Q
How do you become a conscious investor?
A

A conscious investor is someone who is more conscious of where they’re investing and how it will have an impact. I created seven steps to becoming a conscious investor. When applying these steps, remember not to let perfection be the enemy of good. Small steps are still relevant.

  1. Understand that no investment is neutral.
    It is important to understand that money is not neutral—this is the key point. Everything we do with our money has a positive or negative impact. And what we invest in determines who holds the power.

  2. Define your own values.
    Without identifying what you believe in and what you care about, you can’t become a conscious investor because either you’ll become overwhelmed or confused or you’ll lack focus.

  3. Know what you own.
    This includes physical things that you own and your bank account. Know which bank you use and where they’re lending out your money when it’s sitting in your savings account—this money could be lent out to fund fossil fuels, for example. Understanding where all of your money is going expands your definition of becoming an investor. And understand what is in your investment portfolio. Do you resonate with the companies that you’re investing your life savings in?

  4. Think differently about what investments are.
    Investments don’t just include your investment portfolio; they also include your consumer choices, your bank spending account, and your savings account. This different mode of thinking can help empower women and any other group that has historically been told that investing is not for them.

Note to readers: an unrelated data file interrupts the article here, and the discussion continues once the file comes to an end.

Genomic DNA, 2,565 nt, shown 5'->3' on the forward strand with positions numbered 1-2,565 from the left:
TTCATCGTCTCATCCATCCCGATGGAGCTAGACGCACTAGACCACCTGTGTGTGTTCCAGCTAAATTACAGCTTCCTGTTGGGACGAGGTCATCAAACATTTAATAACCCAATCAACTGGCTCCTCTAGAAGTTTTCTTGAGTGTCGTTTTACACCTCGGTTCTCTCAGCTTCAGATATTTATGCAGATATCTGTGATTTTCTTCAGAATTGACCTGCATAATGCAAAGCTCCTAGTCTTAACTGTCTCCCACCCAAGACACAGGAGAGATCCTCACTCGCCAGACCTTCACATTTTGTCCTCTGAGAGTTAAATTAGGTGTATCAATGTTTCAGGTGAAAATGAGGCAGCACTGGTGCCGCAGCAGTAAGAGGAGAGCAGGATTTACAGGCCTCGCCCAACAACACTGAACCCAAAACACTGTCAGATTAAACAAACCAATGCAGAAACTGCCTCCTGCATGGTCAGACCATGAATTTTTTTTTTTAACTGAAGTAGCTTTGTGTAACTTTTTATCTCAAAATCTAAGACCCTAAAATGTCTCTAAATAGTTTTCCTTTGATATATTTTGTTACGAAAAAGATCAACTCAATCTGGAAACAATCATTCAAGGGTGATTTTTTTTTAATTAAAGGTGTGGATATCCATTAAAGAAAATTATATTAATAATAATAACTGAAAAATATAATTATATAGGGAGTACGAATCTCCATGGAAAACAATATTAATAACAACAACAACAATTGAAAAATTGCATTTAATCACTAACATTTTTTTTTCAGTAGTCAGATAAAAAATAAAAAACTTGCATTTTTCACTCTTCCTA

5. Understand that money is just one form of wealth.
    Your social networks, time, skills, and so on are also part of your wealth.

  6. Put your money where your mouth is.
    You might take a concrete step like finding an advisor or investing in a fund or a company that aligns with your values.

  7. Find your tribe.
    Find a community to support you—you cannot do this work alone. Diversity of opinion helps investors become more effective and learn from one another. The community is an important part of this work.


Eva Yazhari is a seasoned investor, a conscious entrepreneur, an author, and the general partner of Beyond Capital Ventures, an early-stage impact venture capital fund offering a diversified portfolio of early-stage purpose-driven companies in need-to-have sectors in emerging markets. Previously, Yazhari was a vice president at EnTrust Capital Inc. Her team invested over $5 billion in top hedge funds. She specialized in due diligence, underlying fund portfolio analysis, and shareholder activism.